Connie was right, nearly 4 years ago, and today's column by Tim Wu provides further evidence of that.
Americans are taught that the main function of the U.S. Constitution is the control of executive power: curtailing presidents who might seek to become tyrants. Other republics have lapsed into dictatorships (the Roman Republic, the Weimar Republic, the Republic of China and so on), but our elaborate constitutional system of checks and balances, engineered largely by James Madison, protects us from despotism.
Or so we think. The presidency of Donald Trump, aggressive in its autocratic impulses but mostly thwarted from realizing them, should prompt a re-examination of that idea. For our system of checks and balances, in which the three branches of government are empowered to control or influence the actions of the others, played a disappointingly small role in stopping Mr. Trump from assuming the unlimited powers he seemed to want.
What really saved the Republic from Mr. Trump was a different set of limits on the executive: an informal and unofficial set of institutional norms upheld by federal prosecutors, military officers and state elections officials. You might call these values our “unwritten constitution.” Whatever you call them, they were the decisive factor.
If any of these informal “firewalls” had failed, President Trump might be on his way to a second and more autocratic term. But they held firm, for which the Republic should be grateful.
Consider the first firewall: prosecutorial independence. The prosecution function of the executive branch is not mentioned in the Constitution, and based on the text alone — “the executive Power shall be vested in a President of the United States” — some might think (and some have even insisted) that the president has the power to order federal prosecutors to do his bidding. Mr. Trump claimed that power in 2017, saying “I have absolute right to do what I want to do with the Justice Department.”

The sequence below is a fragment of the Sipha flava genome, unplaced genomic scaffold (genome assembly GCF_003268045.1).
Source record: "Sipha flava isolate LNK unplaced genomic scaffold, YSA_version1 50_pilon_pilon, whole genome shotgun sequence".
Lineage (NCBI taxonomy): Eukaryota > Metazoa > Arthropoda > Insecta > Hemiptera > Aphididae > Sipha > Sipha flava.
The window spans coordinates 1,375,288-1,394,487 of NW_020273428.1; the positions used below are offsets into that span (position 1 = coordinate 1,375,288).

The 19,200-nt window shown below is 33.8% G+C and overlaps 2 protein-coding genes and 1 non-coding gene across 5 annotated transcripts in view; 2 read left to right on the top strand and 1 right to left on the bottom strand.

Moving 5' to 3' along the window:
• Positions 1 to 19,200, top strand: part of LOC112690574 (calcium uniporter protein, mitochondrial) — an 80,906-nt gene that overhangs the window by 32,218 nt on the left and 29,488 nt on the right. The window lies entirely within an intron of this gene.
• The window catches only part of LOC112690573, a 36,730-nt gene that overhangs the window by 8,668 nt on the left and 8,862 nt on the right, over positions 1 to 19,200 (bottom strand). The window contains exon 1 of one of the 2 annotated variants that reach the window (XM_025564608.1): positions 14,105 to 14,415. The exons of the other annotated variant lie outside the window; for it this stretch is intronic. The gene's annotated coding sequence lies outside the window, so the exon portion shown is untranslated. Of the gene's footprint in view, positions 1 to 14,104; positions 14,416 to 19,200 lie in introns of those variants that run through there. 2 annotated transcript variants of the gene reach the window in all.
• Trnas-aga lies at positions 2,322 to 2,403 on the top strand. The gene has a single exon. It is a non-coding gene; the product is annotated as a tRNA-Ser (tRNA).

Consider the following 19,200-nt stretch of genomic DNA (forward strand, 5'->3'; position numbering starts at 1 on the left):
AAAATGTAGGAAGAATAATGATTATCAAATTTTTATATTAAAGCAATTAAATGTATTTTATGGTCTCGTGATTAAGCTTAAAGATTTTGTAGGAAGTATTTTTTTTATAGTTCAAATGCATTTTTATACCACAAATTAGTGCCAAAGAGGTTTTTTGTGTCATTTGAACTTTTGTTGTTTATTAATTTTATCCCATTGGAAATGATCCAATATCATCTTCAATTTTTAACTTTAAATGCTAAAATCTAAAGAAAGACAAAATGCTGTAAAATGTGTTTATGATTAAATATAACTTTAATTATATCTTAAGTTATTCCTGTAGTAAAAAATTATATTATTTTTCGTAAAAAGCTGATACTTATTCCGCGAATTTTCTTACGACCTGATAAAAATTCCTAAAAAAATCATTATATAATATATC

But an unwritten norm has long held that the president should not dictate law enforcement decisions in general, and criminal prosecutions in particular. That is why, throughout this fall, even as Mr. Trump urged his appointees in the Justice Department to openly announce a criminal investigation into the Biden family, they did not comply. None of Mr. Trump’s appointees was willing to openly investigate Joe Biden or his family members, let alone issue an indictment or civil complaint.
The second firewall of the unwritten constitution was the U.S. military’s longstanding custom against getting involved in domestic politics. It was invaluable in checking Mr. Trump’s militaristic instincts. Two days after Trump’s June 1 speech in The Rose Garden, Mr. Esper publicly broke with the president, stressing that active duty forces should be used domestically only “as a matter of last resort, and only in the most urgent and dire of situations.” He concluded that “I do not support invoking the Insurrection Act.” ( On November 9, 2020, Trump announced via Twitter that Esper had been terminated from his position.)
General Milley later issued a public apology for participating in Mr. Trump’s photo op. “My presence in that moment,” he said, “created a perception of the military involved in domestic politics.” He added, “I should not have been there.”
The final firewall of the unwritten constitution has been the integrity of state elections officials. Corruption of the people and institutions that set election rules and count votes is an obvious threat to the democratic process. In Russia, for example, the neutrality of its Central Election Commission during President Vladimir Putin’s rule has been repeatedly questioned, especially given the tendency of that body to disqualify leading opposition figures and parties.
The story of Brad Raffensperger, the secretary of state in Georgia and its top elections official, testifies to the potential threats to an election’s integrity during a heated campaign. Mr. Raffensperger, a Republican, was loosely in charge of the vote in a state that went narrowly for Mr. Biden. In that capacity, Mr. Raffensperger was attacked and disparaged by higher-ranking members of his own party. (Like other elections officials around the country, Raffensberger has received death threats). This included such prominent political figures as Georgia’s two senators, David Perdue and Kelly Loeffler. Both demanded Mr. Raffensperger resign for no apparent reason other than his failure to prevent Mr. Biden from winning the state.